Anyway, let’s end this on a good note. One storyline I did appreciate was Dr. Brand lying about the gravity equation and never intending to save the people on Earth. Of course, it was impossible to hear anything Michael Caine said because the sound was ramped to level destroy-everybody’s-eardrums, but I got the gist and I enjoyed the insidious nature of Dr. Brand willing to sacrifice the now for the future. Also, this is possibly Nolan’s most visually beautiful film. Everything up in space did imprint a sense of wonder and adventure. There was no fear though, something Cuarón’s Gravity captured much better. Whoever cast young!Murph did an excellent job; she was my favourite character. In fact, all the actors did a great job with what they were given.

Finally, massive shoutout to TARS. I loved that little thing.


Outlander Series 1 – Episodes 1-8

So, this is different, but let’s give it a try.

Outlander is a new TV show developed by the network Starz in America. It centres around a young woman, Mrs. Claire Randall, in the 1940s who has survived WWII as a combat nurse and is readjusting to life with her husband. They plan to spend some time together in the Scottish countryside when things go awry in the way of our heroine vanishing at Craigh na Dun. We soon find out she has time travelled to the 1740s in a period of history that has the Scottish Highlanders and the English in growing conflict.

I had first heard of the show on the blogosphere as well as TV and gossip forums. It seemed people were excited because it was a new historical fictional drama. Then I found out it was a drama based on a popular series of books that had been published decades ago with its own built-in fans. There was also strong buzz for the show because the executive producer is Ronald D. Moore – he of Battlestar Galactica fame. So, I said why not!? Might as well jump on this bandwagon and see where it goes. Here are some brief points.

5 Reasons to watch Outlander:

1) Claire is a HBIC. A fierce female character with feminist values which she not only believes in, but also voices. Out loud. In the 1740s. She’s brave and takes no bullshit from the men around her. She’s also empathetic and deals with danger only a survivor knows how to. Basically, Claire is amazing.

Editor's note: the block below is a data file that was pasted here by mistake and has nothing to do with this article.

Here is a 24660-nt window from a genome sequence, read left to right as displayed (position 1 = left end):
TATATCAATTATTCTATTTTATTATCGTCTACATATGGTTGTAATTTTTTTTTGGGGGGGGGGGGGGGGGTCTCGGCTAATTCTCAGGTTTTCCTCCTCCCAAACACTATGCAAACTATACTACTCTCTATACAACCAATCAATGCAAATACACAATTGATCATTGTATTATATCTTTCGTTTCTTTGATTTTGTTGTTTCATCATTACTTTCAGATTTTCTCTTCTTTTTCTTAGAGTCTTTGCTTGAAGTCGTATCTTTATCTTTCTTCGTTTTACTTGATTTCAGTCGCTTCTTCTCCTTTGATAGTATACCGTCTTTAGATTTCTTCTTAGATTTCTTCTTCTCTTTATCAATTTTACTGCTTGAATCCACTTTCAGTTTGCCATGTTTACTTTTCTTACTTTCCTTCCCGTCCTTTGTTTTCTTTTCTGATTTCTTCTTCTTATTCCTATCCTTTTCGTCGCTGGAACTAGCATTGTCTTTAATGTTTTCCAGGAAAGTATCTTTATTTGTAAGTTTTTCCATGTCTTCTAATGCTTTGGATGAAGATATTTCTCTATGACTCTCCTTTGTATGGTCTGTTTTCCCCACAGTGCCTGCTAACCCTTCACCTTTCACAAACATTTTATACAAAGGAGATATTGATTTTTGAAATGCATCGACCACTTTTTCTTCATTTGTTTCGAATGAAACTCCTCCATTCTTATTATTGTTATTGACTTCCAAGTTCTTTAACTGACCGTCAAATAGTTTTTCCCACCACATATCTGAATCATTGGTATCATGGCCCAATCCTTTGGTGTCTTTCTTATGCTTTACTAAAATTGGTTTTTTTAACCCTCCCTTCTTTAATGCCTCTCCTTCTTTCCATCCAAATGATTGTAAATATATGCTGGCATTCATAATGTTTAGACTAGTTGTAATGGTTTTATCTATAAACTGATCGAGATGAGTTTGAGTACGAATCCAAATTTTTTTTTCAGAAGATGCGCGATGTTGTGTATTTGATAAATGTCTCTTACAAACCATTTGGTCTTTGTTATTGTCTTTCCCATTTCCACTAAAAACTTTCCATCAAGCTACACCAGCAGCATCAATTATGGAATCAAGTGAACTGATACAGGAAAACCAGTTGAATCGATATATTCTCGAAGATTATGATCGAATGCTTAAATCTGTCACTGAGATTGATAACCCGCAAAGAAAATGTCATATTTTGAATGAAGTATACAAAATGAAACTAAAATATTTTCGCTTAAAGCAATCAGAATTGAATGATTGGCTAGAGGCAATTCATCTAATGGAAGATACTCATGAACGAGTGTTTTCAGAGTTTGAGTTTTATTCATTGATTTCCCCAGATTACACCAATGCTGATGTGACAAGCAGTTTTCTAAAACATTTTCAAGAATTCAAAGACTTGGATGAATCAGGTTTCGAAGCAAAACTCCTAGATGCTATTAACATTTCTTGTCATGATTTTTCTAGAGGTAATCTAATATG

2) Vulture have enrolled Roxane Gay to write the recaps, and they are fucking hilarious. For example,

As always, Claire is appalled by the Highlanders’ barbaric ways. At what point will she stop being so surprised by the 18th century? She’s getting a bit Taylor Swift about the whole thing, all that wide-eyed surprise.

3) Acting. Music. Cinematography. These three aspects of the show truly stand out even from the pilot episode. A lot of pressure is on Caitriona Balfe (Claire) to pull off this show as the story is told primarily through her eyes. We have to feel for the character as she become accustomed to this new way of life. Her bewilderment is both endearing and terrifying at times, but it’s up to her to figure this world out and we just have to trust and follow her lead. The music by Bear McCreary is simply brilliant. To be honest, I rarely notice music in TV shows, but the score chosen by McCreary is often evocative and the mix of 1940s swing with the more folk music just makes the show that much more inclusive. The cinematography is truly stunning. Outlander captures the countryside of Scotland in all its glory.


4) Sam Heughan.

5) The show is pretty timely. Days after episode 6 aired in the USA, Scotland was to vote in a referendum to decide if the nation should gain independence from the UK. Was it coincidence that the bloodiest episode – the one in which the English were portrayed at their most evil – was the one aired prior to the most important vote in British history since the 1970s and most likely earlier? Conspirators, I call thee.

3 Reasons not to watch Outlander:

1) The dialogue can be cringey at times. It’s always difficult to write dialogue from centuries ago, and there are a lot turns of phrases that seem unnatural to the ear. However, this is nothing to the Scottish accent which is difficult to decipher. The show is challenging in this aspect.

2) Listen Moore, whoever told you the voice-overs was a good idea should be fired on the spot. Let’s not patronise your audience. Thankfully, they only last heavily for a couple of episodes in.

3) Do NOT watch if you are a member of the Men’s Rights Movement. Seriously, don’t do it. You’ll just get all bothered and flustered and the older members will probably suffer heart failures and other atrocities which would rid them of the world. And we need you dammit. *smiles*

PS. I adore the theme tune of the show: